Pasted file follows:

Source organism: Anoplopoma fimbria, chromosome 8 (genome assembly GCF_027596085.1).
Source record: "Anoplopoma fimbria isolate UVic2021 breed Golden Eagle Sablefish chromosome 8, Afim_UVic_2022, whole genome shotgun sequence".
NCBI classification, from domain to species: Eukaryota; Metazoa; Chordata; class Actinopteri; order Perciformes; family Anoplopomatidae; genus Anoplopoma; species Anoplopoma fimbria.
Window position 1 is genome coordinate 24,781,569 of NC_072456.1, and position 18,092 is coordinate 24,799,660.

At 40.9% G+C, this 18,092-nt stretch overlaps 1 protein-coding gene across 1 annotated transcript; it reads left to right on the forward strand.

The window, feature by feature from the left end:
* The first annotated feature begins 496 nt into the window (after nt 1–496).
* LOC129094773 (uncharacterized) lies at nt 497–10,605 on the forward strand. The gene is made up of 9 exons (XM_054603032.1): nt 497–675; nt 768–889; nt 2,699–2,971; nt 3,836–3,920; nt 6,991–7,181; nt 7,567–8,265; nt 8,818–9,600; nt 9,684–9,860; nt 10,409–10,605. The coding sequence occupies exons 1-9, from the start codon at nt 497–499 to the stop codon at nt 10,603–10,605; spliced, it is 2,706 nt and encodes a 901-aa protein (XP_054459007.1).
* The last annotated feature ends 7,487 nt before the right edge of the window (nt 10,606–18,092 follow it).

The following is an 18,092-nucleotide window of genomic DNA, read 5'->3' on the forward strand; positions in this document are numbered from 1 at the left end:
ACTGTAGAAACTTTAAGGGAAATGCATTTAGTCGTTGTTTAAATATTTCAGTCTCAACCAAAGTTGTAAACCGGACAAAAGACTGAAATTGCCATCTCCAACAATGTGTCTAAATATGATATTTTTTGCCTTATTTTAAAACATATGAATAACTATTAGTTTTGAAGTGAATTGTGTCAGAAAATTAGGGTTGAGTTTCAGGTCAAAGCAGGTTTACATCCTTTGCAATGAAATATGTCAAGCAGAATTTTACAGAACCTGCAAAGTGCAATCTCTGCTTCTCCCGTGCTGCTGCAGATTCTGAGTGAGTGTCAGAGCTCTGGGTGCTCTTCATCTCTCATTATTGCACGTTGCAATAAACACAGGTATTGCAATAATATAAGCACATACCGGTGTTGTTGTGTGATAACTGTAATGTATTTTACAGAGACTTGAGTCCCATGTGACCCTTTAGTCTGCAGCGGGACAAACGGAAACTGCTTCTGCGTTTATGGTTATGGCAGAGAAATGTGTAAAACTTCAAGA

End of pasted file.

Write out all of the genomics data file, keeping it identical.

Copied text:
Source organism: Anoplopoma fimbria, chromosome 8 (genome assembly GCF_027596085.1).
Source record: "Anoplopoma fimbria isolate UVic2021 breed Golden Eagle Sablefish chromosome 8, Afim_UVic_2022, whole genome shotgun sequence".
NCBI classification, from domain to species: Eukaryota; Metazoa; Chordata; class Actinopteri; order Perciformes; family Anoplopomatidae; genus Anoplopoma; species Anoplopoma fimbria.
Window position 1 is genome coordinate 24,781,569 of NC_072456.1, and position 18,092 is coordinate 24,799,660.

At 40.9% G+C, this 18,092-nt stretch overlaps 1 protein-coding gene across 1 annotated transcript; it reads left to right on the forward strand.

The window, feature by feature from the left end:
* The first annotated feature begins 496 nt into the window (after nt 1–496).
* LOC129094773 (uncharacterized) lies at nt 497–10,605 on the forward strand. The gene is made up of 9 exons (XM_054603032.1): nt 497–675; nt 768–889; nt 2,699–2,971; nt 3,836–3,920; nt 6,991–7,181; nt 7,567–8,265; nt 8,818–9,600; nt 9,684–9,860; nt 10,409–10,605. The coding sequence occupies exons 1-9, from the start codon at nt 497–499 to the stop codon at nt 10,603–10,605; spliced, it is 2,706 nt and encodes a 901-aa protein (XP_054459007.1).
* The last annotated feature ends 7,487 nt before the right edge of the window (nt 10,606–18,092 follow it).

The following is an 18,092-nucleotide window of genomic DNA, read 5'->3' on the forward strand; positions in this document are numbered from 1 at the left end:
ACTGTAGAAACTTTAAGGGAAATGCATTTAGTCGTTGTTTAAATATTTCAGTCTCAACCAAAGTTGTAAACCGGACAAAAGACTGAAATTGCCATCTCCAACAATGTGTCTAAATATGATATTTTTTGCCTTATTTTAAAACATATGAATAACTATTAGTTTTGAAGTGAATTGTGTCAGAAAATTAGGGTTGAGTTTCAGGTCAAAGCAGGTTTACATCCTTTGCAATGAAATATGTCAAGCAGAATTTTACAGAACCTGCAAAGTGCAATCTCTGCTTCTCCCGTGCTGCTGCAGATTCTGAGTGAGTGTCAGAGCTCTGGGTGCTCTTCATCTCTCATTATTGCACGTTGCAATAAACACAGGTATTGCAATAATATAAGCACATACCGGTGTTGTTGTGTGATAACTGTAATGTATTTTACAGAGACTTGAGTCCCATGTGACCCTTTAGTCTGCAGCGGGACAAACGGAAACTGCTTCTGCGTTTATGGTTATGGCAGAGAAATGTGTAAAACTTCAAGA